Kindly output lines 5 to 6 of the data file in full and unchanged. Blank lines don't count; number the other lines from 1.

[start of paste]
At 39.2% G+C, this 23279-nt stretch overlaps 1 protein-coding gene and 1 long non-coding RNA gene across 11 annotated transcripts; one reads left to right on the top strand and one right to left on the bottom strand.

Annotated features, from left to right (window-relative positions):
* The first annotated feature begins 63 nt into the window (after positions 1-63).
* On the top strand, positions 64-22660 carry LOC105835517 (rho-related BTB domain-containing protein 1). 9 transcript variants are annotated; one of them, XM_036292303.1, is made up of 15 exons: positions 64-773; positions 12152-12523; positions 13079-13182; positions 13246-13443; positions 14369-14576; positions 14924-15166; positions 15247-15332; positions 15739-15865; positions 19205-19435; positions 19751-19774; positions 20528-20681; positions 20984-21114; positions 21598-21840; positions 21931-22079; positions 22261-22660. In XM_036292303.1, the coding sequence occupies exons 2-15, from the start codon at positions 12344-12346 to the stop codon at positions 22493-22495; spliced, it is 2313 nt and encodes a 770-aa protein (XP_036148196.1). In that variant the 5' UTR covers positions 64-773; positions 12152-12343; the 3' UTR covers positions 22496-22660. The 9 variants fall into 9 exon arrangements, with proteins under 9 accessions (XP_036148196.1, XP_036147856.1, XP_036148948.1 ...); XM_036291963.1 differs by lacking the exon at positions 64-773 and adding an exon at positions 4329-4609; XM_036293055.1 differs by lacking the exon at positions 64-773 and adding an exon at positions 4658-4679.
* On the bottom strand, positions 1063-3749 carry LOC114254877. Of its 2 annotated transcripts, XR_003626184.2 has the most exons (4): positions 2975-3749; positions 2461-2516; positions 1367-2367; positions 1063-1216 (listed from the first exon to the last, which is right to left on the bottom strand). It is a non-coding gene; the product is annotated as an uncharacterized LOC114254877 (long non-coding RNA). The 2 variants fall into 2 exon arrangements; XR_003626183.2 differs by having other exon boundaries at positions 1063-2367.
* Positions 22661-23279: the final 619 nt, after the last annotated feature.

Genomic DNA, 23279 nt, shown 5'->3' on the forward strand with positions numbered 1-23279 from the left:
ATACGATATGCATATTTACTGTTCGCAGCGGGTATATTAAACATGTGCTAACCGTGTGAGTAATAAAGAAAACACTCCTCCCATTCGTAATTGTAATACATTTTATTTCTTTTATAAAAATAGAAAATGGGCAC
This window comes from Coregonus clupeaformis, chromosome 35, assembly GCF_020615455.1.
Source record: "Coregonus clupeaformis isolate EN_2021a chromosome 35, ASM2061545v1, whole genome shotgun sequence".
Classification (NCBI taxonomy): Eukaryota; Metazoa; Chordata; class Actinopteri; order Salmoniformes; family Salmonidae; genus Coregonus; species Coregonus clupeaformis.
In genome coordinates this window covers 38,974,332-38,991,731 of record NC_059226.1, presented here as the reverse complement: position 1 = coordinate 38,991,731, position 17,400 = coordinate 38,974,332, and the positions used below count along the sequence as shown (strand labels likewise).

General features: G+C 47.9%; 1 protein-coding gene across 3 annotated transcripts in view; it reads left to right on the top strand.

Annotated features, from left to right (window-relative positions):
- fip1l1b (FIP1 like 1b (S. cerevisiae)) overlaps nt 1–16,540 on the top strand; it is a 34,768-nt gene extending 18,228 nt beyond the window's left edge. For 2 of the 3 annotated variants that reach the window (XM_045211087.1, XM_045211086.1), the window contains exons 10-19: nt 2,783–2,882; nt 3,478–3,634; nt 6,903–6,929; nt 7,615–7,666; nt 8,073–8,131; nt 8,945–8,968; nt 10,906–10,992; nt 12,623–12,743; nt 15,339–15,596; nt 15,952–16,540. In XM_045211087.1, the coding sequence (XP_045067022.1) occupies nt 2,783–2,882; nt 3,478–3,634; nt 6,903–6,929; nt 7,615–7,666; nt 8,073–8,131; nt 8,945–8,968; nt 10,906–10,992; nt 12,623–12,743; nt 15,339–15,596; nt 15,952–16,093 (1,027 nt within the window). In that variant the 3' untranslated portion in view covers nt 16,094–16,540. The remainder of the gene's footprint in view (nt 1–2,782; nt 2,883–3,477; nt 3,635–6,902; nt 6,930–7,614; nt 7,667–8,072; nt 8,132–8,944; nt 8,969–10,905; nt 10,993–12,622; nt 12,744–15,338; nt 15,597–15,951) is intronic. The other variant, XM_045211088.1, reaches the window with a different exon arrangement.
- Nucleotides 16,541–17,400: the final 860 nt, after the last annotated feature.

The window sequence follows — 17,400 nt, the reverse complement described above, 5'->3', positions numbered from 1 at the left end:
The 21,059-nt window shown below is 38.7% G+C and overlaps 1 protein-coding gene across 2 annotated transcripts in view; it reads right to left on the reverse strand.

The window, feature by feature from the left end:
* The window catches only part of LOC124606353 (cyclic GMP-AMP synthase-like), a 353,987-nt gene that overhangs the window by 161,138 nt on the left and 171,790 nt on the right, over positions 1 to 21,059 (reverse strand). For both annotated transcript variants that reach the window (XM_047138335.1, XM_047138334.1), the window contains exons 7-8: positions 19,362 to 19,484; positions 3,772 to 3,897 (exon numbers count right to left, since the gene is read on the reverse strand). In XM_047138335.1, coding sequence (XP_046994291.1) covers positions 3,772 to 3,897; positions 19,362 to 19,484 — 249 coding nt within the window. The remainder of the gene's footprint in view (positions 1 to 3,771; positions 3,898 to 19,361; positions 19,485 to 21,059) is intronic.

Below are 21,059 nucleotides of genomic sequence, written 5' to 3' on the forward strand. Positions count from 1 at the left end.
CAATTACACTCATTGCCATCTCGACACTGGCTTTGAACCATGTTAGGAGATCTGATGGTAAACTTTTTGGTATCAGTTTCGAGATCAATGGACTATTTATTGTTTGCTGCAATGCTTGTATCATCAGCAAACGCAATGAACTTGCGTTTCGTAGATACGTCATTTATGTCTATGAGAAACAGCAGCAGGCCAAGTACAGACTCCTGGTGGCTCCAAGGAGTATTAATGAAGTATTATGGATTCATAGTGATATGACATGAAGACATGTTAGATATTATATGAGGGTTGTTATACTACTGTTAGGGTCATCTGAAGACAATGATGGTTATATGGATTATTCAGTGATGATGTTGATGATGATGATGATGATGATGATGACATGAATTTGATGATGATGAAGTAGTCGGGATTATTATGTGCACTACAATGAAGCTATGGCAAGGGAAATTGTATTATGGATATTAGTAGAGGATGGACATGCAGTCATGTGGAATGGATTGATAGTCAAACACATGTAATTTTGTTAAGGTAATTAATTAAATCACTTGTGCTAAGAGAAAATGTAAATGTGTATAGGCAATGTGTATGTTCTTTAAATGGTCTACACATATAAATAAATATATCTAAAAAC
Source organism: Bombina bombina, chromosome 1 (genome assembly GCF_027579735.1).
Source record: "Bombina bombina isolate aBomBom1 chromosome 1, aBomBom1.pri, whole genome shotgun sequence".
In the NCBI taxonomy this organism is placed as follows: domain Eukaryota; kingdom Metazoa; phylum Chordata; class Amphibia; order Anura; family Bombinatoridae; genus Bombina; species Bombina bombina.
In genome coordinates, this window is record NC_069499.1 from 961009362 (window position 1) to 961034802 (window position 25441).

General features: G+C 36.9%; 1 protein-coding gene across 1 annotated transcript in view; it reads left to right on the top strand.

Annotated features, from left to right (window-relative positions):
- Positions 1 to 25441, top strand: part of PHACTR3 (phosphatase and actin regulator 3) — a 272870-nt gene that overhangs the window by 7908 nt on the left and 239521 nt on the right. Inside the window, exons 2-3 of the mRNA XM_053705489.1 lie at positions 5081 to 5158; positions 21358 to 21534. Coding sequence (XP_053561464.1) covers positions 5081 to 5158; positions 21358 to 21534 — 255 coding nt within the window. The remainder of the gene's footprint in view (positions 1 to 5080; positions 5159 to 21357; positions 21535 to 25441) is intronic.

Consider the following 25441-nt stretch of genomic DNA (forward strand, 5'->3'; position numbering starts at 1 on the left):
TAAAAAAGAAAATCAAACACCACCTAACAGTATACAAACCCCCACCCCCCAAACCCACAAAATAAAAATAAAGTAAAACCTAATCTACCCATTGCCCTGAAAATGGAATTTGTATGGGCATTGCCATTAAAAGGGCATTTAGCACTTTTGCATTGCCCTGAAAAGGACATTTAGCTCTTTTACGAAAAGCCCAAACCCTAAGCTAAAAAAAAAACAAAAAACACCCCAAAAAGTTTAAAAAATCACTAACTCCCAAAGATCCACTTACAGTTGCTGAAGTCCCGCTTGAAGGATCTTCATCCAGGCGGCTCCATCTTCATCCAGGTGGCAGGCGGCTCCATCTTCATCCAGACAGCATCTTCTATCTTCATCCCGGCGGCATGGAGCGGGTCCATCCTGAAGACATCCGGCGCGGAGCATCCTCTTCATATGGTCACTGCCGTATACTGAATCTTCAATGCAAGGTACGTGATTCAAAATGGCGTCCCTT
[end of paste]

* On the bottom strand, positions 1063-3749 carry LOC114254877. Of its 2 annotated transcripts, XR_003626184.2 has the most exons (4): positions 2975-3749; positions 2461-2516; positions 1367-2367; positions 1063-1216 (listed from the first exon to the last, which is right to left on the bottom strand). It is a non-coding gene; the product is annotated as an uncharacterized LOC114254877 (long non-coding RNA). The 2 variants fall into 2 exon arrangements; XR_003626183.2 differs by having other exon boundaries at positions 1063-2367.
* Positions 22661-23279: the final 619 nt, after the last annotated feature.